I was sitting at my desk 27 floors up with my back turned toward my office door, sipping my coffee and gazing out at the mind-numbingly blue sky, when my phone rang. I see it in my mind, over and over as if on a slow motion playback reel. I glanced at the number; it was my then-husband.
Without a word of greeting, he told me that a friend from New York had called and said a plane hit the World Trade Center.
Shock. Horror. “What? You mean a commuter plane? A little one?”
“He’s not sure, but it must have been someone who didn’t know what they were doing. It’s not like you could miss those buildings.”
Relief “But he’s okay? And Annie and the kids? Were there any casualties besides the pilot?”
“Yeah. I don’t know.”
“Call me when you find out more.” The paging system in my office crackled to life, and I could hear people moving in the hallway behind me.
“Okay. Talk to ya.”
“Love you.” My endearment flew into the abyss.
I was wearing a royal blue silk shift that morning, with a seascape pattern. I loved that dress. I never wore it again.
I was fortunate. Although I lived and worked in Boston, and I regularly traveled the Boston-Los Angeles route at that time in my life, I was in my office, safe and distant on that fateful morning. All of my family members, friends, or colleagues were safe.
I knew people who knew people who’d lost loved ones. There were law firms in the Trade Center buildings where attorneys I had known tangentially worked, and I never heard again from one young associate with whom I had been negotiating a settlement. I still don’t know what happened to him, as the entire deal was rendered moot in the horrible aftermath. That was as close as I got to the tragedy, and for that, I am eternally grateful.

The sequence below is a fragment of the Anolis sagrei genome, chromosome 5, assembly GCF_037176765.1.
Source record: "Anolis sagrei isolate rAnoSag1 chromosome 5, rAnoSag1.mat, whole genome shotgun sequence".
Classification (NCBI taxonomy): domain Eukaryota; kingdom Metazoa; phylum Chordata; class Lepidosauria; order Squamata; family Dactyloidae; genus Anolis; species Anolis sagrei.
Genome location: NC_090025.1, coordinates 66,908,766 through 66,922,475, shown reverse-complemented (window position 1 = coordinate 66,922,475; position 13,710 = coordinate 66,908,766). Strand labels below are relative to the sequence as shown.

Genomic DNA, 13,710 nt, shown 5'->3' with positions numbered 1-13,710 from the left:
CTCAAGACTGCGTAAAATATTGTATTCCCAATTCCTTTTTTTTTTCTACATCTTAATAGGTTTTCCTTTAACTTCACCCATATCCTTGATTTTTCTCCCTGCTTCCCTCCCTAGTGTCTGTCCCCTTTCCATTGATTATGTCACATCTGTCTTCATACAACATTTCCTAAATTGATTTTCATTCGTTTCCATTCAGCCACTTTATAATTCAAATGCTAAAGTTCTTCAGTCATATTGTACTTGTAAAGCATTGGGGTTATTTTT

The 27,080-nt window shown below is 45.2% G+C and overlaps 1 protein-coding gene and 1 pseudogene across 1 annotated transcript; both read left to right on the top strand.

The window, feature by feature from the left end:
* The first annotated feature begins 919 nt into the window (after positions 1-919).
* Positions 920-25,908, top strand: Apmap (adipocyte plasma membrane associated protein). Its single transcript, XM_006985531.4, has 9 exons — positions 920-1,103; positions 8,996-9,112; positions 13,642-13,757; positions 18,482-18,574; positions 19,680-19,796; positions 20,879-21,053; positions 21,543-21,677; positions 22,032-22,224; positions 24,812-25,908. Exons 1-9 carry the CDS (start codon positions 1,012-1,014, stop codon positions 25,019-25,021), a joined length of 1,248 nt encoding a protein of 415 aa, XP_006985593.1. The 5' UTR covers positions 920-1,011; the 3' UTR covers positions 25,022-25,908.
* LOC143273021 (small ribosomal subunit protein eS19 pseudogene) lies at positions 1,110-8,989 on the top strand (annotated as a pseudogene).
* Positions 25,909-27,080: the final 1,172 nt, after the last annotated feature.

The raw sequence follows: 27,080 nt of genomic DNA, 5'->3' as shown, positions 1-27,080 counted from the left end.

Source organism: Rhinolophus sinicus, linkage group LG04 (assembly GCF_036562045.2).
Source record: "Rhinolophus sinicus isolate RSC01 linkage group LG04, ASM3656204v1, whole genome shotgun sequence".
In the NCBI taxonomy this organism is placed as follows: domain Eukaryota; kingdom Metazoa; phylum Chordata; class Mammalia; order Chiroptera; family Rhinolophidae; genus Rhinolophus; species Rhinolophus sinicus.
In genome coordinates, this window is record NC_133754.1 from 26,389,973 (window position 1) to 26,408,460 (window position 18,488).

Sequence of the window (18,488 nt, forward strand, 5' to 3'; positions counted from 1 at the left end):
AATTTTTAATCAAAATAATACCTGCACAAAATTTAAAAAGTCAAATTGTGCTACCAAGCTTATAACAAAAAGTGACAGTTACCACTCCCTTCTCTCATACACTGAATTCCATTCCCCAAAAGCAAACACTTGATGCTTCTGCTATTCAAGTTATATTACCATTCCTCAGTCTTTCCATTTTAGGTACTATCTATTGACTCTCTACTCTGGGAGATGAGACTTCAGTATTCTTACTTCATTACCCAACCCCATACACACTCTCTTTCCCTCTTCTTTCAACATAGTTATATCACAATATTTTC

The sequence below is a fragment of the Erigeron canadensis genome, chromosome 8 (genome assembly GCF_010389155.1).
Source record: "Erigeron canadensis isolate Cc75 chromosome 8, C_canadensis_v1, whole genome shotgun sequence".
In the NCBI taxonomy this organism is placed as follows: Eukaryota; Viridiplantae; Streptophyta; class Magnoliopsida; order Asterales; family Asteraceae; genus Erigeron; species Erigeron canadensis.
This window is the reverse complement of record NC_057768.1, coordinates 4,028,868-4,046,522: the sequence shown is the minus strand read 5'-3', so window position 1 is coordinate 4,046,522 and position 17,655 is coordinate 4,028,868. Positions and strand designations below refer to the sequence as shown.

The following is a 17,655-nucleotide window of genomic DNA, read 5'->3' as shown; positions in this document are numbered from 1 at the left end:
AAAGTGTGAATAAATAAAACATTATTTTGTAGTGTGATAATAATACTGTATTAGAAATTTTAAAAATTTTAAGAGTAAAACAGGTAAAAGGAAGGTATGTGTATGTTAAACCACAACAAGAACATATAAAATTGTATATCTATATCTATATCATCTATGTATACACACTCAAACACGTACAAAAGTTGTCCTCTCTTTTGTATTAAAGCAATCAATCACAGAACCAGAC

Like the rest of the country, the world, I was shell-shocked. And like everyone else, I struggled with the philosophical, the whys, and the question of if there is a God, how could he or she allow this evil to happen. I knew I had to make my life count for something, and that I couldn’t let pass this opportunity to change my life for the better.
September 11 for me is more than the anniversary of the deadliest terrorist attacks on U.S. soil. It is also the anniversary of the day I began to know, truly and well that my first marriage was over. It was reinforced for me in the days immediately following the attacks, but that phone call began the unraveling.
In the days following, my office, like so many others, was closed, and I was at home catching up on all of the administrative duties that so often go undone when billable hours are the be all and end all. My ex was frustrated that I was home; he felt that people were scaredy-cats (a euphemism for the term he used), and everyone should just go back to work.
On the Sunday after the attacks, we watched the “60 Minutes” episode during which Ed Bradlee interviewed a woman whose husband had left for work on September 11 and simply vanished. She had three young boys, and as I watched her disintegrate on national television, I thought that is how I would be if anything happened to my husband.
My then husband’s reaction? That she should stop crying and suck it up. He used much more colorful language, but I will not be as disrespectful as he was by repeating his exact words.
As I sat staring at him, my jaw hanging open, I knew that he lacked a sensitivity chip and that he was simply not someone with whom I wanted to spend the rest of my life or have children. We had been having difficulty in our marriage, and to that point, I had held out hope that we might be able to work through it and come out stronger on the other side. That moment crystallized for me I was simply on the wrong path with the wrong person, and I knew instantly I had to jump ship.
When I asked him for a divorce, he told me that I belonged to him and that he would never let me go. Two and a half months later, after much screaming and crying and throwing and breaking of things, I moved out of my house with my belongings and my cats while he was at work. Thirteen months after that, on Christmas Day of 2002, the judgment was final, and the nightmare of divorcing him was over.
I will never forget. To honor all those that lost their lives, it is my duty to make mine count and not waste a single moment.